Dr Chloe James

Senior Lecturer in Medical Microbiology


Born in Liverpool, England, 1976, I studied Medical Microbiology (BSc Hons) at The University of Edinburgh and was awarded a PhD from the School of Biological Sciences at the University of Liverpool, for work on bacteriophages of E. coli O157. I had postdoctoral research positions at the Institute of Infection and Global Health in Liverpool; Facultés de Médecine et de Pharmacie, Universite de La Mediterranne, Marseille, France; and The Department of Oral Biology, University of Florida, USA. Since November 2012, I have been based at the University of Salford working primarily within the research field of bacterial pathogens and bacterial viruses.


I contribute towards the teaching and delivery of undergraduate projects and modules on the BSc (Hons) courses in Human Biology and Infectious Diseases; Biomedical Science; Biochemistry; and Biology. I am also currently co-supervising PhD students, primarily in the research the field of medical microbiology.

Research Interests

My chief research interests lie in bacterial pathogenicity, development and spread of antibiotic resistance and in how microbial evolution is driven by interaction with microbial communities and their environments. Specifically I have worked on molecular aspects of pathogenicity, regulation and antibiotic resistance in Escherichia coli, Porphyromonas gingivalis, Streptococcus gordonii; Enterobacter aerogenes; Pseudomonas aeruginosa; Campylobacter jejuni.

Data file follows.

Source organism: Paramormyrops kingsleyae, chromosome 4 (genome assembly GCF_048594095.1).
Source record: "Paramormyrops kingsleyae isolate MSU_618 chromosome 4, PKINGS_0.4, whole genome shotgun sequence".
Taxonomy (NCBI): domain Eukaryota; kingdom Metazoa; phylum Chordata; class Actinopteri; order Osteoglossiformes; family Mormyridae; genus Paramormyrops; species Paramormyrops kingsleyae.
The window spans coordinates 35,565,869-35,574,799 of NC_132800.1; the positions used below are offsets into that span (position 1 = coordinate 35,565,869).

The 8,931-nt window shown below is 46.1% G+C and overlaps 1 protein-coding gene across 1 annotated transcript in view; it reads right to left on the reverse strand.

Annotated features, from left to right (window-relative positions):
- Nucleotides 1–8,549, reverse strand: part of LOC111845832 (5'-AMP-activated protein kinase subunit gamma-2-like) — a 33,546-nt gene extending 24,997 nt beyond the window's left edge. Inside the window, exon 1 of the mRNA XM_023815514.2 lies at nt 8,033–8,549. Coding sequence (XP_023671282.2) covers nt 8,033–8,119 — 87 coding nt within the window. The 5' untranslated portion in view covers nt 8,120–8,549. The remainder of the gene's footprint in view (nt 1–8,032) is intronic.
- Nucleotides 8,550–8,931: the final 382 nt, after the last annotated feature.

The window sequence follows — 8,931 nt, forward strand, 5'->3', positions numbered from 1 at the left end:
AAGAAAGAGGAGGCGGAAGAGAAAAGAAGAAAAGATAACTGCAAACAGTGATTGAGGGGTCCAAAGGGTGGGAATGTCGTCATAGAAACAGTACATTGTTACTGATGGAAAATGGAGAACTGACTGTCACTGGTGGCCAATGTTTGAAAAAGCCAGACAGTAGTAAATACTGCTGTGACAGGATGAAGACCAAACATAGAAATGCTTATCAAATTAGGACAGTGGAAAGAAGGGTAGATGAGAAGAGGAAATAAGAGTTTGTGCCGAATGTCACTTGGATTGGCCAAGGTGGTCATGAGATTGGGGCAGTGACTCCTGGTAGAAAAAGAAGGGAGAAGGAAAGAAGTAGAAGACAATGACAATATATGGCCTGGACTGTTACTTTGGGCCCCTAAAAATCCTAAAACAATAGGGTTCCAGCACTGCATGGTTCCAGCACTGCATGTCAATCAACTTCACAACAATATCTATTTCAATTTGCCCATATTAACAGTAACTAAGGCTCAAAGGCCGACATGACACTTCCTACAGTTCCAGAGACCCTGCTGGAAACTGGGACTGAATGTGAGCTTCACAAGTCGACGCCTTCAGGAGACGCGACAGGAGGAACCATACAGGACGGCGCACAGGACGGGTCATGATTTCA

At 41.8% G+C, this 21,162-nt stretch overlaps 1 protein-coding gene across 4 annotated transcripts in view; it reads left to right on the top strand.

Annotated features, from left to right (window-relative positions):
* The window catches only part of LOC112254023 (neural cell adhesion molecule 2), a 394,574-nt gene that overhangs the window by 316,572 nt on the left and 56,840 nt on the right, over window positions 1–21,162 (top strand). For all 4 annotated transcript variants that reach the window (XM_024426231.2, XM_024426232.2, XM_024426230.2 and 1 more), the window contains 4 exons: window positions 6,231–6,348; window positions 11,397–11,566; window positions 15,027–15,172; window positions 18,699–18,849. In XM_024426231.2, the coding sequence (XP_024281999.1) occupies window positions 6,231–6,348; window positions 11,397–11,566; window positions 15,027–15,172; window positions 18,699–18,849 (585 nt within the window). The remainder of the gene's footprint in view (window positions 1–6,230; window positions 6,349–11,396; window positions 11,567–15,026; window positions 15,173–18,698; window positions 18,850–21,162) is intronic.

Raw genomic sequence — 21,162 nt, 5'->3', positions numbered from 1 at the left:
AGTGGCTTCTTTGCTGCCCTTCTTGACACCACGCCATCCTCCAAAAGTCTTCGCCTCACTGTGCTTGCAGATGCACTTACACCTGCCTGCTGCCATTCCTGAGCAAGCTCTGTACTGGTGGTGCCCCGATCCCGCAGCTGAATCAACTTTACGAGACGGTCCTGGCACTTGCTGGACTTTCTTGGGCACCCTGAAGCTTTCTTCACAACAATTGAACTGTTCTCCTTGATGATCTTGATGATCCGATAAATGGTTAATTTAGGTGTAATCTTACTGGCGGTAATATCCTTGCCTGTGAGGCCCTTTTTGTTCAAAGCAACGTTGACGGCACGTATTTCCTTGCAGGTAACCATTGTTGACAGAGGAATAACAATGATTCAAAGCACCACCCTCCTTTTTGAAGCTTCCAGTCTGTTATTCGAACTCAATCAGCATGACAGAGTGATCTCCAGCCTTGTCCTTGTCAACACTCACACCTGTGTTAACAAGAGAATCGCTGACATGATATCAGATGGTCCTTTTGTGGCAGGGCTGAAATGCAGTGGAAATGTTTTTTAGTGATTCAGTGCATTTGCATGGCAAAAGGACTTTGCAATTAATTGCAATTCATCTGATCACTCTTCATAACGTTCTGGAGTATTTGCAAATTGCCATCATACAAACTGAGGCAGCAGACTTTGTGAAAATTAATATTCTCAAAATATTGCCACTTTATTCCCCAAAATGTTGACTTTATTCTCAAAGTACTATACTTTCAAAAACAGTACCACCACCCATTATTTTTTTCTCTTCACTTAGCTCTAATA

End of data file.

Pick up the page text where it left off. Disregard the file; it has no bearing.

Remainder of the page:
I am particularly interested in Gram-negative bacteria in multi-species biofilms, and in bacteriophages. I determined that shigatoxigenic phages are able to infect a broad range of bacterial hosts. My most recent publications focus on the characterization of several temperate bacteriophages that play a role in the competitiveness of the opportunistic pathogen, Pseudomonas aeruginosa in the Cystic Fibrosis lung environment.

Qualifications and Memberships

Member of The Society for General Microbiology since 1999.



1. Characterisation of three active prophages from an epidemic strain of Pseudomonas aeruginosa (2012) BMC Microbiology (12) 216-28

2. Use of artificial sputum medium to test antibiotic efficacy against Pseudomonas aeruginosa in conditions more relevant to the cystic fibrosis lung (2012) The Journal of Visualised Experiments 64:e385

3. Novel therapeutic strategies to counter Pseudomonas aeruginosa infections (2012)  Expert Reviews of Anti Infective Therapy (10) 219–235

4. The effect of antibiotic treatment on bacteriophage production by a cystic fibrosis epidemic strain of Pseudomonas aeruginosa. (2011) Antimicrob Agents Chemother (55) 426-8

5. How b-Lactam Antibiotics Enter Bacteria: A Dialogue with the Porins (2009) PLoS ONE 4 (5). e5453. doi:10.1371

6. The porin and the permeating antibiotic: a selective diffusion barrier in Gram-negative bacteria. (2008)  Nat Rev Microbiol. (12) 893-903